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How global demographics are changing

people figures pinned on wall

Not so common people

There are few more famous or longer lasting discussions in economics than those started by Thomas Malthus in the late 1700s. The gloomy English cleric argued that populations grew geometrically (i.e. exponentially) and food supply grew arithmetically (i.e. could only grow at a finite rate). If this were true, at some point in the future there would come a crunch where population growth would outstrip the growth in the food supply. Food would run out, resulting in mass deaths from starvation and disease, and in wars for resources.

Malthus felt the most effective way to protect the planet’s future was by couples having fewer children, through either abstinence or delaying marriage until they had the means to support a family.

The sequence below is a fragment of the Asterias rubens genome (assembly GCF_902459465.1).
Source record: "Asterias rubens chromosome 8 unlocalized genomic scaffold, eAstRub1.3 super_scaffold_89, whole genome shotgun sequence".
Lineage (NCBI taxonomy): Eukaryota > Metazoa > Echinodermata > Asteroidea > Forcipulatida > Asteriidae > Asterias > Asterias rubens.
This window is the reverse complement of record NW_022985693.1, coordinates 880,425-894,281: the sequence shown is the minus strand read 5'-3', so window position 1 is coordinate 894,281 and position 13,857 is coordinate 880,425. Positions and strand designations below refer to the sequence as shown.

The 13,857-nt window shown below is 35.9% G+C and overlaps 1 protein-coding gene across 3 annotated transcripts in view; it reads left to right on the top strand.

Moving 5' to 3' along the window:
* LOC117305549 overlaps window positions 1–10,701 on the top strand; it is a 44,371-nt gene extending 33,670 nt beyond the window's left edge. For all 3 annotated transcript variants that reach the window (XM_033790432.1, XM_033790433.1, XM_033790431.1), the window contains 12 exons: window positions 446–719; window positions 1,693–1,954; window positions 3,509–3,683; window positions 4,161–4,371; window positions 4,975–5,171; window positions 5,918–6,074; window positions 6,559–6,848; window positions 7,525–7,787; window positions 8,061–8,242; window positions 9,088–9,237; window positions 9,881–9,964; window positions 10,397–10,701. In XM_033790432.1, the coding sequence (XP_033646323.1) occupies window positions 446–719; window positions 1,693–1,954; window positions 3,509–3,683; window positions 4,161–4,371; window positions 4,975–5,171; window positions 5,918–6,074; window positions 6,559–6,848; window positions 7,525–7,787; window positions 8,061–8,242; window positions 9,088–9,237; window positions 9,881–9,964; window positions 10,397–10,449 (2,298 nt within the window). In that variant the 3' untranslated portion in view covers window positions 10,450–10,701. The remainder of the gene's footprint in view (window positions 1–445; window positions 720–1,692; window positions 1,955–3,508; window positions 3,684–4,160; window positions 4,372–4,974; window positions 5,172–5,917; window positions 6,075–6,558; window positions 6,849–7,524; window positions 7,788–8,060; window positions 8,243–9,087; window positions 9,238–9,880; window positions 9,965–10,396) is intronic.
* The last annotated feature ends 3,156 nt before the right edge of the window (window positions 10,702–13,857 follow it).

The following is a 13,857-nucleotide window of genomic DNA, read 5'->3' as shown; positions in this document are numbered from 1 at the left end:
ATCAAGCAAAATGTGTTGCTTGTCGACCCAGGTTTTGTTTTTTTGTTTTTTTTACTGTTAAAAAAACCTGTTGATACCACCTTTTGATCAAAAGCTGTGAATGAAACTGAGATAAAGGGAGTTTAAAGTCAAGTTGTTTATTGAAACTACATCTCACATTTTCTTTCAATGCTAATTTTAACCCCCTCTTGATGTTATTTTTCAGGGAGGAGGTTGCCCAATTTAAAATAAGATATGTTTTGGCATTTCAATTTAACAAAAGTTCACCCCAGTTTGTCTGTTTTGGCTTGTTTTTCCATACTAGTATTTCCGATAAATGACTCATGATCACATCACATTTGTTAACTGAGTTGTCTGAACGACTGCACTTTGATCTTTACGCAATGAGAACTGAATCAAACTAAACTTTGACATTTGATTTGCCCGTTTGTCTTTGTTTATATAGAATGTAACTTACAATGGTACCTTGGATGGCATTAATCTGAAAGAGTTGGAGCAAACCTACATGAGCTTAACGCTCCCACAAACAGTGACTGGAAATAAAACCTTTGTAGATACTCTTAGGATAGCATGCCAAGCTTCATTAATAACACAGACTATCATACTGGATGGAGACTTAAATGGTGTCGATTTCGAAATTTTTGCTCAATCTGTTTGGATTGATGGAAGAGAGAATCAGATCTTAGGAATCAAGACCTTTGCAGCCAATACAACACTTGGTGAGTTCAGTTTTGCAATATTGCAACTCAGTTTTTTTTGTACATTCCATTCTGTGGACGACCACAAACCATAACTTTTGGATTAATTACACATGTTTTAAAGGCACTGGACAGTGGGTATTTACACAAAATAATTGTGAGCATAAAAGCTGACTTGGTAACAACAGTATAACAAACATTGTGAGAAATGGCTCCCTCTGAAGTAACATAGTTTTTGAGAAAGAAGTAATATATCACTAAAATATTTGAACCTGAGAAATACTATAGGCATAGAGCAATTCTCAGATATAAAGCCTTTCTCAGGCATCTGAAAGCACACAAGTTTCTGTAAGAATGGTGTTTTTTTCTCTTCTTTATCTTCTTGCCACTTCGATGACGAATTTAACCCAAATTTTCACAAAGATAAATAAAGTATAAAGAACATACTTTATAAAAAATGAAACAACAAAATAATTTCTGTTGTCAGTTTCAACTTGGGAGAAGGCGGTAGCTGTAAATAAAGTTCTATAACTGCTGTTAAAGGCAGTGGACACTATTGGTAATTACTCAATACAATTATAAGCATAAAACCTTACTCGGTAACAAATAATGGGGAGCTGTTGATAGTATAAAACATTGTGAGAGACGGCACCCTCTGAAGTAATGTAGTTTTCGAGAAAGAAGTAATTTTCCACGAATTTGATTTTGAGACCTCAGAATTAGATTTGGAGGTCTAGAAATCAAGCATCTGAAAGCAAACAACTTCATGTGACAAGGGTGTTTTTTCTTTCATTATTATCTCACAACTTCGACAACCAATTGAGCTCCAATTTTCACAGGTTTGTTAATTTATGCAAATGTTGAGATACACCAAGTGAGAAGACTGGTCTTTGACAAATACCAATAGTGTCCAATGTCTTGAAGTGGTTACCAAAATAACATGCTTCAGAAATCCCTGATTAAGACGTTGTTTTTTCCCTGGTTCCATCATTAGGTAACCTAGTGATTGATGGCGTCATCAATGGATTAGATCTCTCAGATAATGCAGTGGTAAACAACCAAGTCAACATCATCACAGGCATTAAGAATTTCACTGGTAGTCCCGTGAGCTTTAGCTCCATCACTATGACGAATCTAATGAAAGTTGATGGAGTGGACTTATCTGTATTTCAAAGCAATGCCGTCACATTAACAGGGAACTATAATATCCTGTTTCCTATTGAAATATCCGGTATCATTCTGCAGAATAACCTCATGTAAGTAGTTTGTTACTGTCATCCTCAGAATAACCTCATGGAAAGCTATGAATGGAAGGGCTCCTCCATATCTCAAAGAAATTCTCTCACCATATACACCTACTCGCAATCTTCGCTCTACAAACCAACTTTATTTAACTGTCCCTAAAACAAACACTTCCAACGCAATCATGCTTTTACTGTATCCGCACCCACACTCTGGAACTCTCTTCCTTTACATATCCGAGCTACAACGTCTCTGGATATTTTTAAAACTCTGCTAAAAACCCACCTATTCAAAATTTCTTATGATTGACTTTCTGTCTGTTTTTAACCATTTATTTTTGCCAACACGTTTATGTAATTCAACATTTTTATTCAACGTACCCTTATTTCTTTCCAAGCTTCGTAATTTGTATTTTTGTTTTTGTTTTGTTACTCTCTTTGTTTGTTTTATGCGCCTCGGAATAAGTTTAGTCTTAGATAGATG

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In response to this, there arose the ‘Cornucopian Optimists’, who believed that rising populations were a good thing – more people meant more ideas and inventions to solve Malthusian problems.

Populations have soared, but so has human ingenuity

When Malthus wrote his theory, there were one billion people on earth; now we have close to eight billion.